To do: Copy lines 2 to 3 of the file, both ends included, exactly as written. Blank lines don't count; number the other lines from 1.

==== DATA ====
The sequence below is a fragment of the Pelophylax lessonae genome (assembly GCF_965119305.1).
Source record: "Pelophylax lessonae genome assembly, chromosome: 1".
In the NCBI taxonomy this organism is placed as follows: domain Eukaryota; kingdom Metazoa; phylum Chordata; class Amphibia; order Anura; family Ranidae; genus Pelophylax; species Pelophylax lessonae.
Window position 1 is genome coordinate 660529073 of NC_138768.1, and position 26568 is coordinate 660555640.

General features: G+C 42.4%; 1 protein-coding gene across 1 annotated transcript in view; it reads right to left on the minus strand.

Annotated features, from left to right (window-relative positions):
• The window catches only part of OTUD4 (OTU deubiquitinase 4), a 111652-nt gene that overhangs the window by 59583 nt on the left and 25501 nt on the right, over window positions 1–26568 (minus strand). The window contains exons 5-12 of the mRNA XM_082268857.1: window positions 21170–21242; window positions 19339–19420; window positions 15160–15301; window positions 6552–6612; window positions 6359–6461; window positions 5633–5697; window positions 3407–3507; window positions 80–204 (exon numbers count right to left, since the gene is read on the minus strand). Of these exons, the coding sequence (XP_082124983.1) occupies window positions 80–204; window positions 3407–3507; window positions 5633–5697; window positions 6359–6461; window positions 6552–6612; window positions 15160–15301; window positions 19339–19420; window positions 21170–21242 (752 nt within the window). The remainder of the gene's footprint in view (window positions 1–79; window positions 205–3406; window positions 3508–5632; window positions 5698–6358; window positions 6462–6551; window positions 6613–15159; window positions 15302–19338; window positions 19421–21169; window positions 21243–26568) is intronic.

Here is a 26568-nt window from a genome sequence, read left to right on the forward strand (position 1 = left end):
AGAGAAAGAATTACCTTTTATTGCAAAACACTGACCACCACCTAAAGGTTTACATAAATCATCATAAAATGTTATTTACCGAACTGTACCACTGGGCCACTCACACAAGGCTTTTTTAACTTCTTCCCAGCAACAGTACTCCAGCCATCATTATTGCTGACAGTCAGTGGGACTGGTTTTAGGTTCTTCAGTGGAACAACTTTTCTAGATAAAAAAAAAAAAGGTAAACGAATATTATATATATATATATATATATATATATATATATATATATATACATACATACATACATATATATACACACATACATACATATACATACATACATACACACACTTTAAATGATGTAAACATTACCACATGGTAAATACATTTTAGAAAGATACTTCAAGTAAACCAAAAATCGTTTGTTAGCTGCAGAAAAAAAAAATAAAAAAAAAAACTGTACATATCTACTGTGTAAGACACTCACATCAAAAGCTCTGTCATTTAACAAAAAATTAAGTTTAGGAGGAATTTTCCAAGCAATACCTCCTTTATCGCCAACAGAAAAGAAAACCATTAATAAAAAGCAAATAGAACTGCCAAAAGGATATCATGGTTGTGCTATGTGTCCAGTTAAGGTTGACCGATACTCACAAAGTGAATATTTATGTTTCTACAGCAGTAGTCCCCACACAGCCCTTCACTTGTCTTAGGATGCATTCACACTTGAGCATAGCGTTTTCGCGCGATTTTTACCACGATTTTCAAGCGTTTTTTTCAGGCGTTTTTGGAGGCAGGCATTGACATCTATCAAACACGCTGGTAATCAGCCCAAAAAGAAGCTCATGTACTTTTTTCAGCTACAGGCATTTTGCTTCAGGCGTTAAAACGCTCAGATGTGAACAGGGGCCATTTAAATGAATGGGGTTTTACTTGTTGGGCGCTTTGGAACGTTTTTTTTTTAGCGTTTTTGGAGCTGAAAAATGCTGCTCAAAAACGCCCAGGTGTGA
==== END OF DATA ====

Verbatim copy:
Source record: "Pelophylax lessonae genome assembly, chromosome: 1".
In the NCBI taxonomy this organism is placed as follows: domain Eukaryota; kingdom Metazoa; phylum Chordata; class Amphibia; order Anura; family Ranidae; genus Pelophylax; species Pelophylax lessonae.